Therapeutic Areas

IBSA’s commitment to Digital Therapeutics (DTx)

Digital Therapeutics

Digital therapeutics – or digital therapies – are not mere tele-monitoring initiatives, nor simple applications concerning health: they are actual curative interventions, capable of affecting the clinical outcomes, exactly like a pharmacological treatment.

While a drug interacts with the patient’s biology, digital therapies interact with the thoughts and behaviours of the users. The treatment with digital therapies is based on changes in behaviour or lifestyle, as well as on the application of cognitive-behavioral interventions through the implementation of digital guidelines and programs.

As their pharmacological counterparts, digital therapies – which are considered to all intents and purposes like a medical device – also require a basis of scientific evidence, and they should be tested through clinical studies, approved by regulatory authorities, and followed by post-marketing studies.

Furthermore, in the same way as the traditional ones, digital therapies are also composed of an active ingredient and a series of excipients: the active ingredient is the therapeutic algorithm; the excipients – which are also digital – are all the services integrated into the platform, such as reminders and motivational messages.


Patients suffering from chronic diseases are those who can benefit most from digital therapies. These patients, in fact, often report secondary symptoms such as malaise, mood swings, insomnia, migraines, anxiety, weight gain or loss, tiredness: these are all – sometimes underestimated – symptoms which could be signs of therapeutic inadequacy. So, what are the prospects?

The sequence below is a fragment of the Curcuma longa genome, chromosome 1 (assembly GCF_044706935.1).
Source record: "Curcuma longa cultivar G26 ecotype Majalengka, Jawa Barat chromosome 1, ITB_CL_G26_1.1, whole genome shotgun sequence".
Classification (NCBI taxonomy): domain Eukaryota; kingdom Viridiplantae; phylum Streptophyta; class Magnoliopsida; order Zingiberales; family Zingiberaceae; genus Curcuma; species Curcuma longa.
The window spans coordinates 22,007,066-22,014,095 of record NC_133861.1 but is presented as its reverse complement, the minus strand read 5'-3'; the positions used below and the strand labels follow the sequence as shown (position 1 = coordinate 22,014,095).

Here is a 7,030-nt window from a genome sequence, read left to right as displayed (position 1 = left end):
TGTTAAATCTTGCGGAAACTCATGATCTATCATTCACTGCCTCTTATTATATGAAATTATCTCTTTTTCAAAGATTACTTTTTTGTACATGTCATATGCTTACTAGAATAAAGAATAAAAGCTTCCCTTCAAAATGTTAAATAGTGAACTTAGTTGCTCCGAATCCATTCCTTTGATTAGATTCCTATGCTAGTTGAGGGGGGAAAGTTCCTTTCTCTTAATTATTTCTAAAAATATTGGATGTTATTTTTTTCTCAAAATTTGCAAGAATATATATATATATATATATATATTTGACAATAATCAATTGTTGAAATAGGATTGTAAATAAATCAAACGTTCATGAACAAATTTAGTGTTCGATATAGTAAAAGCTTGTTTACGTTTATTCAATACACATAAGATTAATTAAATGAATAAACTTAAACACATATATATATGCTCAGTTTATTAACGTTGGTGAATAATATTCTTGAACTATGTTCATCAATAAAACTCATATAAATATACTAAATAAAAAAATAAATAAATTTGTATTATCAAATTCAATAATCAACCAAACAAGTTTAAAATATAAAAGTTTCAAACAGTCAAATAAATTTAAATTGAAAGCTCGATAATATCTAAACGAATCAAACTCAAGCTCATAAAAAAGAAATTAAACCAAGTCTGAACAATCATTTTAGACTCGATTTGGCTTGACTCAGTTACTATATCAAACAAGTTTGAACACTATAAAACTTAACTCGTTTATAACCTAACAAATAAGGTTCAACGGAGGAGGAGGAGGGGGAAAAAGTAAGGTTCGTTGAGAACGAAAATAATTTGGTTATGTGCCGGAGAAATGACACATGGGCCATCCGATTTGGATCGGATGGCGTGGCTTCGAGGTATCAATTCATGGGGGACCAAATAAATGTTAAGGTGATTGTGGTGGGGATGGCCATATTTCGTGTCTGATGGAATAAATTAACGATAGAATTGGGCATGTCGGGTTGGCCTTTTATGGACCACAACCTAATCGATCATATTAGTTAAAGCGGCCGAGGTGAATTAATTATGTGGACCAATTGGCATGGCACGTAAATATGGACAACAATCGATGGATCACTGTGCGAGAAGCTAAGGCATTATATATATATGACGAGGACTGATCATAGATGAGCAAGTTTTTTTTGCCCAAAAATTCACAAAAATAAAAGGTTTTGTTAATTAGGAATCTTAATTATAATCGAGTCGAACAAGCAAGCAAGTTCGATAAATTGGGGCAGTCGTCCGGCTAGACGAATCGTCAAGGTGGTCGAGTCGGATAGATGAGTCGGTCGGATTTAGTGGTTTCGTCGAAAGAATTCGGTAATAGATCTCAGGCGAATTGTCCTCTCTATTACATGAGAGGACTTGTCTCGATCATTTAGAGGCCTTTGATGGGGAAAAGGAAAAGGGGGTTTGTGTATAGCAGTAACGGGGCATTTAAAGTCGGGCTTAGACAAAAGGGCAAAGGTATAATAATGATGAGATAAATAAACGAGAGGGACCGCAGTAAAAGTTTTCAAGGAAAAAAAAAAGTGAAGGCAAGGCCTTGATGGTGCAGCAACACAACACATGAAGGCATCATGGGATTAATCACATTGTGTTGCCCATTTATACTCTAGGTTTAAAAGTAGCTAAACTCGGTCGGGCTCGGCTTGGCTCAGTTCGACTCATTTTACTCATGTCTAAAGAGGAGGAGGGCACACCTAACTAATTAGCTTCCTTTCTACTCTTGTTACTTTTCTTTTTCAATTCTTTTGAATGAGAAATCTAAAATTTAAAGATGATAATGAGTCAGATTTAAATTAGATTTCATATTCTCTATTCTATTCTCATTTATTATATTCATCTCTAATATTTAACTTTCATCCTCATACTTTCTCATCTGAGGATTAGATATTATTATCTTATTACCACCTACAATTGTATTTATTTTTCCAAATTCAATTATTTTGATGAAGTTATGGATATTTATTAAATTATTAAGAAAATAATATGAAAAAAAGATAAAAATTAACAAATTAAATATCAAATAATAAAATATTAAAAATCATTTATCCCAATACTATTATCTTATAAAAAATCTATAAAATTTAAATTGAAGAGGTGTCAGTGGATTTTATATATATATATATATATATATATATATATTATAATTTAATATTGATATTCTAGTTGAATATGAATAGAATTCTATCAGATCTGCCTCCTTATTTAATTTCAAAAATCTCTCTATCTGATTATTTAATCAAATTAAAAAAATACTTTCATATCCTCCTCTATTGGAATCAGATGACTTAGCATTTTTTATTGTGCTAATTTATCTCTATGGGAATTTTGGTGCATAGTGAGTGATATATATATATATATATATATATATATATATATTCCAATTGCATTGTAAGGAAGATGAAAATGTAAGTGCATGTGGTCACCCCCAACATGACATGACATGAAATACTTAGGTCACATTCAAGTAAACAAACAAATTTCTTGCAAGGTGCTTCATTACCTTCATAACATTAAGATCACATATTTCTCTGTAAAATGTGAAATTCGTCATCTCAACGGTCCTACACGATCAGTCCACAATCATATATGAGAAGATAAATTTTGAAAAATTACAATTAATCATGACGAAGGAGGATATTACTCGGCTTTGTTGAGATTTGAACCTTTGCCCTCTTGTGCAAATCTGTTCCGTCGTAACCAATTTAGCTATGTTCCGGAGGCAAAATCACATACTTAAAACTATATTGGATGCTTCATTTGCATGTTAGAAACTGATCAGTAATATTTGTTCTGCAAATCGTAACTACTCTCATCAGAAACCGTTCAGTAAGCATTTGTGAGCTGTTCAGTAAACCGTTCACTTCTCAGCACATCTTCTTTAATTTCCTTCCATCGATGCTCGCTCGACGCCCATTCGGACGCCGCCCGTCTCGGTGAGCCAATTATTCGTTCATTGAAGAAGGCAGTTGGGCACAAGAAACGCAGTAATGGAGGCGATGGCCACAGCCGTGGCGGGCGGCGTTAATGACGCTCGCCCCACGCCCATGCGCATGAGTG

In chronic therapies, Digital Therapeutics could be useful to create therapeutic habits, improve the management of chronic therapies and assist patients discreetly, in real time and through personalised treatments.


Faithful to its vision of placing the Person at the centre of its work, IBSA is committed to developing a digital therapy for the treatment of hypothyroidism (a chronic disease).

Patients suffering from thyroid dysfunction, in fact, suffer from both physical and cognitive discomfort – such as depressed mood, reduced cognitive performance and reduced ability to concentrate – which is difficult to treat with drugs alone. Furthermore, they have to manage complex situations by themselves, including adherence to therapy and self-assessment of clinical status – since medical visits are often spread over time – with the risk of feeling abandoned in the management of their condition and/or malaise.

In order to improve the general status of these patients, IBSA is working on a digital therapy that can complement the pharmacological treatment. The objective is to introduce a therapeutic efficacy over the secondary symptoms that negatively impact the quality of life of people who suffer from thyroid disorders, symptoms which unfortunately cannot be managed by hormone therapy only, on which drugs act.

The development of this digital therapy is currently in the stage of a feasibility study (in terms of risks, costs and benefit for the patient), which is the most important phase before starting with clinical research. In this video, Lucia Zaccardi, Sr. R&D Scientific Liaison Manager from IBSA’s R&D Scientific Affairs department, will tell us more about this project.